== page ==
In a previous article we discussed using depth contours to leave the channel to avoid commercial shipping. Now it’s time to take a closer look at the rules that apply when dealing with restricted visibility, and see what precautions we can take when the visibility deteriorates.
The steering and sailing rules of the Colregs (International Regulations for Preventing Collisions at Sea) are divided in 3 sections. The first one deals with the conduct of vessels in any condition of visibility, such as to keep a good look-out and safe speed. The second section discusses conduct of vessels in sight of one another such as the rules concerning the give-way and stand-on vessel.
The last section deals with the conduct of vessels in restricted visibility.
Restricted visibility means any condition in which visibility is restricted by fog, mist, falling snow, heavy rainstorms, sandstorms or any other similar causes.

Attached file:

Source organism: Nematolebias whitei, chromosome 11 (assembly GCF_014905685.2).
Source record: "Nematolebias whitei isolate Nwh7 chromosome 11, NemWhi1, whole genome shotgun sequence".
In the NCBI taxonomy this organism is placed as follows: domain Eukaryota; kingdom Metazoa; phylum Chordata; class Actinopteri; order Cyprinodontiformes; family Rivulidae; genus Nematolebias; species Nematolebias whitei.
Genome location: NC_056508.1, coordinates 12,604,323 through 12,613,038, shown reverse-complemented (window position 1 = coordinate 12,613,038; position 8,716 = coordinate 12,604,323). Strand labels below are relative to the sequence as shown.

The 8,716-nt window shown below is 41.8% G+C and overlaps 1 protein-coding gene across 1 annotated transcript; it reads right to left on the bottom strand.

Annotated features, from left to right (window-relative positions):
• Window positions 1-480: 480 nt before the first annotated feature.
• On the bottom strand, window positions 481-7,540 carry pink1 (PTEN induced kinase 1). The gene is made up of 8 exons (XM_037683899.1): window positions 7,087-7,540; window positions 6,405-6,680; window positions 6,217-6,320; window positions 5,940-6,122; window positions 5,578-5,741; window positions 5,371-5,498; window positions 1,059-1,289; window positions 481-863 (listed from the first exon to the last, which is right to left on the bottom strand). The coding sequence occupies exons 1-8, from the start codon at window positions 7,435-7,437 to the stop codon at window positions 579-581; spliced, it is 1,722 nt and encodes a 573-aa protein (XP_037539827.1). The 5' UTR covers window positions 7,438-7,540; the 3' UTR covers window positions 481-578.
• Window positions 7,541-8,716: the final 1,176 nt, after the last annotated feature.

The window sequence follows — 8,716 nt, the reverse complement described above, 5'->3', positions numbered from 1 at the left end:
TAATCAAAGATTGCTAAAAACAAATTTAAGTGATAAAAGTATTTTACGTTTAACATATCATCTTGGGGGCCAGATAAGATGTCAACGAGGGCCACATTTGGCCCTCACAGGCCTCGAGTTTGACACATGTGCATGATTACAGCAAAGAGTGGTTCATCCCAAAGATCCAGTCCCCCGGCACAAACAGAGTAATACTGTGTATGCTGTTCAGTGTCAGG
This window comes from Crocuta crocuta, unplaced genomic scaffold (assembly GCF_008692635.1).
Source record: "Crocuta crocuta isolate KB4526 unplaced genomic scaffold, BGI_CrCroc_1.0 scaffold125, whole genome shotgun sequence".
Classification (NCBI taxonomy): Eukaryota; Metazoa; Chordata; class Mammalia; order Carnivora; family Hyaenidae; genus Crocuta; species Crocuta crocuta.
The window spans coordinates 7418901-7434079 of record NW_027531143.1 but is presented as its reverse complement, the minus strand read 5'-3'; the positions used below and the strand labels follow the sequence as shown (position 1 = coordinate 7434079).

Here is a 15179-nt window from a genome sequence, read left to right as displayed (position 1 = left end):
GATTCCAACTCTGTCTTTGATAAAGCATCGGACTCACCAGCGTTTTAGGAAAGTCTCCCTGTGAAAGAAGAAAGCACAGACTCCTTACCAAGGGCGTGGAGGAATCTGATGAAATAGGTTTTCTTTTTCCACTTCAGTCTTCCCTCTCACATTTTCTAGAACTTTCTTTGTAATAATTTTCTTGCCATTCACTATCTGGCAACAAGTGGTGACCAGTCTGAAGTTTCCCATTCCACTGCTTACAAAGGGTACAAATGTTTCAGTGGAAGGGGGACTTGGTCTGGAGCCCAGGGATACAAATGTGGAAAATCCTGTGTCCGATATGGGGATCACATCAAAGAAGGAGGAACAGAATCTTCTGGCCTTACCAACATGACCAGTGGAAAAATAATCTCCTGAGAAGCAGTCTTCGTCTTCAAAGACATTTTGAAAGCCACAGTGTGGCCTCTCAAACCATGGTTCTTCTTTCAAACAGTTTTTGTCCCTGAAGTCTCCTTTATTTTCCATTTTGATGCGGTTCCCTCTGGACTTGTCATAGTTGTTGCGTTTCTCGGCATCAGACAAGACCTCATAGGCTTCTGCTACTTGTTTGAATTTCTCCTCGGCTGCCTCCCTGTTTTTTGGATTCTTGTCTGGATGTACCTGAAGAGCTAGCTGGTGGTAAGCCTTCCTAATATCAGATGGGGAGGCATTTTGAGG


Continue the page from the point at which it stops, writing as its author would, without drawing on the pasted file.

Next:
In restricted visibility there is no stand-on / give-way vessel.
Except where it has been determined that a risk of collision does not exist, every vessel which hears apparently forwards of her beam the fog signal of another vessel, or which cannot avoid a close-quarters situation with another vessel forwards of her beam, shall reduce her speed to the minimum at which she can be kept on her course. She shall if necessary take all her way off and in any event navigate with extreme caution until danger of collision is over.
This is (a part of) the theory. In practice commercial ships rely heavily on radar and keep on going. They sound the required signals, but there is nobody on their bridge going outside to listen to your horn. Our best bet is to stay out of their way. Of course, radar and AIS make a big difference in these situations, especially if we are confident in using them!
Listed below are some points that we can (have to) do when navigating in or near an area of restricted visibility.
Reduce to safe speed
Sound a fog signal
Place extra look-outs – listen!
Set radar watch
Engine ready for immediate manoeuvre
Communicate using VHF
Leave the fairway, anchor in shallow waters
Crew above decks
Pyrotechnics and life-raft immediately available
(Article written by Albert de Nijs for Dutch Offshore Sailing Academy / Zeezeilers)